Children, Gillick competency and consent for involvement in research

David Hunter, Barbara K. Pierscionek

    Research output: Contribution to journalArticle

    33 Citations (Scopus)

    Abstract

    This paper looks at the issue of consent from children and whether the test of Gillick competency, applied in medical and healthcare practice, ought to extend to participation in research. It is argued that the relatively broad usage of the test of Gillick competency in the medical context should not be considered applicable for use in research. The question of who would and could determine Gillick competency in research raises further concerns relating to the training of the researcher to make such a decision as well as to the obvious issue of the researcher's personal interest in the project and possibility of benefiting from the outcome. These could affect the judgment of Gillick competency if the researcher is charged with making this decision. The above notwithstanding, there are two exceptional research situations in which Gillick competency might be legitimately applied: ( 1) when the research is likely to generate significant advantages for the participants while exposing them to relatively minor risks, and ( 2) when it is likely to generate great societal benefit, pose minimal risks for the participants and yet raise parental objection. In both cases, to ensure that autonomy is genuinely respected and to protect against personal interest, Gillick competency should be assessed by an individual who has no interest or involvement in the research.
    LanguageEnglish
    Pages659-662
    JournalJournal of Medical Ethics
    Volume33
    Issue number11
    Publication statusPublished - Nov 2007

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    decision making
    participation

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    Hunter, D., & Pierscionek, B. K. (2007). Children, Gillick competency and consent for involvement in research. Journal of Medical Ethics, 33(11), 659-662.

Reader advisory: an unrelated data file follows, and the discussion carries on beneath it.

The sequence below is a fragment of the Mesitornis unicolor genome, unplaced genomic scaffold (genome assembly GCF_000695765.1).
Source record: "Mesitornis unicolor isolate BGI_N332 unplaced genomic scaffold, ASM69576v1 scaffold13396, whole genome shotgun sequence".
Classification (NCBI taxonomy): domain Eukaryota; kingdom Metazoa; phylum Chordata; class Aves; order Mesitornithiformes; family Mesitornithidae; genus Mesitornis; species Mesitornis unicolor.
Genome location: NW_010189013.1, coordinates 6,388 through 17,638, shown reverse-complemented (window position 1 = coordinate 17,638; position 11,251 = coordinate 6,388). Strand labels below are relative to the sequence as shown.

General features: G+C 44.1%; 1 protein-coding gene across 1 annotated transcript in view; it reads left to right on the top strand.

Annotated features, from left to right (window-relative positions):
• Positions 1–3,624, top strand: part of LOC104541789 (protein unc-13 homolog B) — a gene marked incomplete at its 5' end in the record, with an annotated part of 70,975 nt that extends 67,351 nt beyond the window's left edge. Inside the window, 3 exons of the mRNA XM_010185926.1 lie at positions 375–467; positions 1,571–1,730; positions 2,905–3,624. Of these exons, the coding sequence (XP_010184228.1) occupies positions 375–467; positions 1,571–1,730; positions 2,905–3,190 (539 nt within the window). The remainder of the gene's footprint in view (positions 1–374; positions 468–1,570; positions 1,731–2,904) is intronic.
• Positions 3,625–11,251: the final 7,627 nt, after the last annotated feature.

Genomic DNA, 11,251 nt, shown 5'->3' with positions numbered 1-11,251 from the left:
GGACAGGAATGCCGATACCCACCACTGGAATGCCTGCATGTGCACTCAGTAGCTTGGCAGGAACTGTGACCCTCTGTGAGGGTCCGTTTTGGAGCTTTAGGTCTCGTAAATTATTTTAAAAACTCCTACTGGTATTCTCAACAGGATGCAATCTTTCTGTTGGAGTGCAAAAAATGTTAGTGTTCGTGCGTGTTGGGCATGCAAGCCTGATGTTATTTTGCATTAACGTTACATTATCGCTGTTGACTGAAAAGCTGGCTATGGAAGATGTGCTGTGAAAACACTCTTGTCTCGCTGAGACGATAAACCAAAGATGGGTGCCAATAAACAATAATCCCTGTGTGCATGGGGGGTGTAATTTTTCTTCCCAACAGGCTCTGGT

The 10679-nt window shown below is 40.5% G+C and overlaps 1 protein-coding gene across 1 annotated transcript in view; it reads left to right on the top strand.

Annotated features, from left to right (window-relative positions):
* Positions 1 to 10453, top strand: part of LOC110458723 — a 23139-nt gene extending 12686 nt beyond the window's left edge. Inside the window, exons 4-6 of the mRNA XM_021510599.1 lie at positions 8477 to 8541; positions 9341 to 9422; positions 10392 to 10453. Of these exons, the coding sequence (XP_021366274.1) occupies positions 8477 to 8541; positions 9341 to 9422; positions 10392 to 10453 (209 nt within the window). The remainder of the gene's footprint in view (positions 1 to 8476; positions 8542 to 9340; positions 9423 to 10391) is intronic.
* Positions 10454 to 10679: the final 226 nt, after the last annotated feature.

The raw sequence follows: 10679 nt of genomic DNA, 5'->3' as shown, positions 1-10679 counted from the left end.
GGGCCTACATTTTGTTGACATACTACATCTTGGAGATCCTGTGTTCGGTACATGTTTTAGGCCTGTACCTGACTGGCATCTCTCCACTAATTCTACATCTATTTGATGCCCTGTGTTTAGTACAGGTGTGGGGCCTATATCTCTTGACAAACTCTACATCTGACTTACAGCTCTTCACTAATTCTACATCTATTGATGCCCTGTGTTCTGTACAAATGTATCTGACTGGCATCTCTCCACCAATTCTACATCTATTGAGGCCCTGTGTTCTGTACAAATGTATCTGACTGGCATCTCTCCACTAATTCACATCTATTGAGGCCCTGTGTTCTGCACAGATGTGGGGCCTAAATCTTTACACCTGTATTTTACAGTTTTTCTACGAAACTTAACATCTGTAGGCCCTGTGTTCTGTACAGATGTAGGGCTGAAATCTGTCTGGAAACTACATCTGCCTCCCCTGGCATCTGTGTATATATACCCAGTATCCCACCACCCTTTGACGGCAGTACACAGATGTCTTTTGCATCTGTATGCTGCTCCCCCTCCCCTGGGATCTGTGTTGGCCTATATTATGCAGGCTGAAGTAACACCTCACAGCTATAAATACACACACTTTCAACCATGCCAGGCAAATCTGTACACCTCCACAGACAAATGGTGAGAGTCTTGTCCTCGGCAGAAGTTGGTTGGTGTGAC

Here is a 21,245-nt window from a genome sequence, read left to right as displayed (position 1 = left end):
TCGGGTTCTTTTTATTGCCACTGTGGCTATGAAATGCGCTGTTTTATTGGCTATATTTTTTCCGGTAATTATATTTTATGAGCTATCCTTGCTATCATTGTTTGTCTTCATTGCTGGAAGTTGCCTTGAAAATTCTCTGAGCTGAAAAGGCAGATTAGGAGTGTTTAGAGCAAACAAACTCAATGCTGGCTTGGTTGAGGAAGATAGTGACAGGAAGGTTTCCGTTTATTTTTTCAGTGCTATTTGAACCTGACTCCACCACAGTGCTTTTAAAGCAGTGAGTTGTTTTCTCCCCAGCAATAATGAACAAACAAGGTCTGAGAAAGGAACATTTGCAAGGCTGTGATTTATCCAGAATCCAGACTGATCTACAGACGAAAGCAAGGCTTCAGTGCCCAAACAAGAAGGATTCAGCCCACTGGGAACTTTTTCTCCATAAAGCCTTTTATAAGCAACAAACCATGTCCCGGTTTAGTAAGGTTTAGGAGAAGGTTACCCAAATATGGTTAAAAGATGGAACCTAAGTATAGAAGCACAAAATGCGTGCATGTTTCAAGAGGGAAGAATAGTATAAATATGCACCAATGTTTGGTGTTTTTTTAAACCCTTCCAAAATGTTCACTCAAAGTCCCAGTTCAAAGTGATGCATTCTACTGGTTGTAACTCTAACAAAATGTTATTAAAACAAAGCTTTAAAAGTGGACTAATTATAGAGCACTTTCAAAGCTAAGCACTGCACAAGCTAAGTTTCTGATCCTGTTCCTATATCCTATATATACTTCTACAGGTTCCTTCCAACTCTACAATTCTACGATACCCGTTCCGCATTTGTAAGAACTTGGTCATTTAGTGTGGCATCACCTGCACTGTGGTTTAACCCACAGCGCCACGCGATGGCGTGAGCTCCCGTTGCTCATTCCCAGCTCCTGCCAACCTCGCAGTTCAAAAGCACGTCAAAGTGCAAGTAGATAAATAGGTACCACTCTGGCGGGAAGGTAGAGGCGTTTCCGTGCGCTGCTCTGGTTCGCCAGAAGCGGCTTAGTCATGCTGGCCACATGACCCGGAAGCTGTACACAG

Hunter, David ; Pierscionek, Barbara K. / Children, Gillick competency and consent for involvement in research. In: Journal of Medical Ethics. 2007 ; Vol. 33, No. 11. pp. 659-662.
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    abstract = "This paper looks at the issue of consent from children and whether the test of Gillick competency, applied in medical and healthcare practice, ought to extend to participation in research. It is argued that the relatively broad usage of the test of Gillick competency in the medical context should not be considered applicable for use in research. The question of who would and could determine Gillick competency in research raises further concerns relating to the training of the researcher to make such a decision as well as to the obvious issue of the researcher's personal interest in the project and possibility of benefiting from the outcome. These could affect the judgment of Gillick competency if the researcher is charged with making this decision. The above notwithstanding, there are two exceptional research situations in which Gillick competency might be legitimately applied: ( 1) when the research is likely to generate significant advantages for the participants while exposing them to relatively minor risks, and ( 2) when it is likely to generate great societal benefit, pose minimal risks for the participants and yet raise parental objection. In both cases, to ensure that autonomy is genuinely respected and to protect against personal interest, Gillick competency should be assessed by an individual who has no interest or involvement in the research.",
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    Hunter, D & Pierscionek, BK 2007, 'Children, Gillick competency and consent for involvement in research', Journal of Medical Ethics, vol. 33, no. 11, pp. 659-662.

    Children, Gillick competency and consent for involvement in research. / Hunter, David; Pierscionek, Barbara K.

    In: Journal of Medical Ethics, Vol. 33, No. 11, 11.2007, p. 659-662.

    Research output: Contribution to journalArticle

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    AB - This paper looks at the issue of consent from children and whether the test of Gillick competency, applied in medical and healthcare practice, ought to extend to participation in research. It is argued that the relatively broad usage of the test of Gillick competency in the medical context should not be considered applicable for use in research. The question of who would and could determine Gillick competency in research raises further concerns relating to the training of the researcher to make such a decision as well as to the obvious issue of the researcher's personal interest in the project and possibility of benefiting from the outcome. These could affect the judgment of Gillick competency if the researcher is charged with making this decision. The above notwithstanding, there are two exceptional research situations in which Gillick competency might be legitimately applied: ( 1) when the research is likely to generate significant advantages for the participants while exposing them to relatively minor risks, and ( 2) when it is likely to generate great societal benefit, pose minimal risks for the participants and yet raise parental objection. In both cases, to ensure that autonomy is genuinely respected and to protect against personal interest, Gillick competency should be assessed by an individual who has no interest or involvement in the research.

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